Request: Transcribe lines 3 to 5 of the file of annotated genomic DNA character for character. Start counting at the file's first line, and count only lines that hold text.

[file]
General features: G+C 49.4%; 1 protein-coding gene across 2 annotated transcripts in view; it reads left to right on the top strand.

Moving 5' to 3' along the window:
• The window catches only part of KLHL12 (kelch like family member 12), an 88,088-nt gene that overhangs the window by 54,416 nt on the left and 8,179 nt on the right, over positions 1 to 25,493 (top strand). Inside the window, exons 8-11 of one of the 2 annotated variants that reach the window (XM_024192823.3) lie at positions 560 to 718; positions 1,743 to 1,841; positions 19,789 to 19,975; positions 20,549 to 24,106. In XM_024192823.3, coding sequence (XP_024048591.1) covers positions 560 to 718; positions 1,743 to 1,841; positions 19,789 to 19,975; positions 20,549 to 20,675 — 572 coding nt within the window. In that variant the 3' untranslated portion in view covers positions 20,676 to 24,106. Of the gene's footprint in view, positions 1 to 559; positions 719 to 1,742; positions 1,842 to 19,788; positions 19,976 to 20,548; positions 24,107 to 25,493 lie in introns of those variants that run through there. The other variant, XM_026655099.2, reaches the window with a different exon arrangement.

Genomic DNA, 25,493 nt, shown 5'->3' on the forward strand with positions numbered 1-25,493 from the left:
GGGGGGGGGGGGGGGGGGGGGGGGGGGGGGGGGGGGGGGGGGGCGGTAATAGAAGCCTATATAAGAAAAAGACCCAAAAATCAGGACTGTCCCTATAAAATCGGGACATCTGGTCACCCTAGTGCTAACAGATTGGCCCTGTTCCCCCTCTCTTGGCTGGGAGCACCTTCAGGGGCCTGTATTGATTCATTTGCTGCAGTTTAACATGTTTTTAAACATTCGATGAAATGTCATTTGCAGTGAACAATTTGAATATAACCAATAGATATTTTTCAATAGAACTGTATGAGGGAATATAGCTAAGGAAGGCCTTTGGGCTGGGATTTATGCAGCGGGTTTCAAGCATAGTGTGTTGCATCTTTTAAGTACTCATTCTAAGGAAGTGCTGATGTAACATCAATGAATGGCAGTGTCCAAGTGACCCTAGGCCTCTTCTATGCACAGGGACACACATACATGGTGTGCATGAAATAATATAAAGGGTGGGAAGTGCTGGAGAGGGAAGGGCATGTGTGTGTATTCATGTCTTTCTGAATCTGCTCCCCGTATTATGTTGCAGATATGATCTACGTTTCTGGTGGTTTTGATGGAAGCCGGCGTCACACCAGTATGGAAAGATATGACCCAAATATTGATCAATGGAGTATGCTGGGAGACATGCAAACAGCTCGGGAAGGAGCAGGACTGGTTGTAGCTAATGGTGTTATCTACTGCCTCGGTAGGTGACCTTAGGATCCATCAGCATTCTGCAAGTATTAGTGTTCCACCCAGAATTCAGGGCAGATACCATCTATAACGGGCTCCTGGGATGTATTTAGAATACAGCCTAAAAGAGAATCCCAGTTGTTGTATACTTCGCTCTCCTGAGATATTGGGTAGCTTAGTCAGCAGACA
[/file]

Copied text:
• The window catches only part of KLHL12 (kelch like family member 12), an 88,088-nt gene that overhangs the window by 54,416 nt on the left and 8,179 nt on the right, over positions 1 to 25,493 (top strand). Inside the window, exons 8-11 of one of the 2 annotated variants that reach the window (XM_024192823.3) lie at positions 560 to 718; positions 1,743 to 1,841; positions 19,789 to 19,975; positions 20,549 to 24,106. In XM_024192823.3, coding sequence (XP_024048591.1) covers positions 560 to 718; positions 1,743 to 1,841; positions 19,789 to 19,975; positions 20,549 to 20,675 — 572 coding nt within the window. In that variant the 3' untranslated portion in view covers positions 20,676 to 24,106. Of the gene's footprint in view, positions 1 to 559; positions 719 to 1,742; positions 1,842 to 19,788; positions 19,976 to 20,548; positions 24,107 to 25,493 lie in introns of those variants that run through there. The other variant, XM_026655099.2, reaches the window with a different exon arrangement.

Genomic DNA, 25,493 nt, shown 5'->3' on the forward strand with positions numbered 1-25,493 from the left:
GGGGGGGGGGGGGGGGGGGGGGGGGGGGGGGGGGGGGGGGGGGCGGTAATAGAAGCCTATATAAGAAAAAGACCCAAAAATCAGGACTGTCCCTATAAAATCGGGACATCTGGTCACCCTAGTGCTAACAGATTGGCCCTGTTCCCCCTCTCTTGGCTGGGAGCACCTTCAGGGGCCTGTATTGATTCATTTGCTGCAGTTTAACATGTTTTTAAACATTCGATGAAATGTCATTTGCAGTGAACAATTTGAATATAACCAATAGATATTTTTCAATAGAACTGTATGAGGGAATATAGCTAAGGAAGGCCTTTGGGCTGGGATTTATGCAGCGGGTTTCAAGCATAGTGTGTTGCATCTTTTAAGTACTCATTCTAAGGAAGTGCTGATGTAACATCAATGAATGGCAGTGTCCAAGTGACCCTAGGCCTCTTCTATGCACAGGGACACACATACATGGTGTGCATGAAATAATATAAAGGGTGGGAAGTGCTGGAGAGGGAAGGGCATGTGTGTGTATTCATGTCTTTCTGAATCTGCTCCCCGTATTATGTTGCAGATATGATCTACGTTTCTGGTGGTTTTGATGGAAGCCGGCGTCACACCAGTATGGAAAGATATGACCCAAATATTGATCAATGGAGTATGCTGGGAGACATGCAAACAGCTCGGGAAGGAGCAGGACTGGTTGTAGCTAATGGTGTTATCTACTGCCTCGGTAGGTGACCTTAGGATCCATCAGCATTCTGCAAGTATTAGTGTTCCACCCAGAATTCAGGGCAGATACCATCTATAACGGGCTCCTGGGATGTATTTAGAATACAGCCTAAAAGAGAATCCCAGTTGTTGTATACTTCGCTCTCCTGAGATATTGGGTAGCTTAGTCAGCAGACA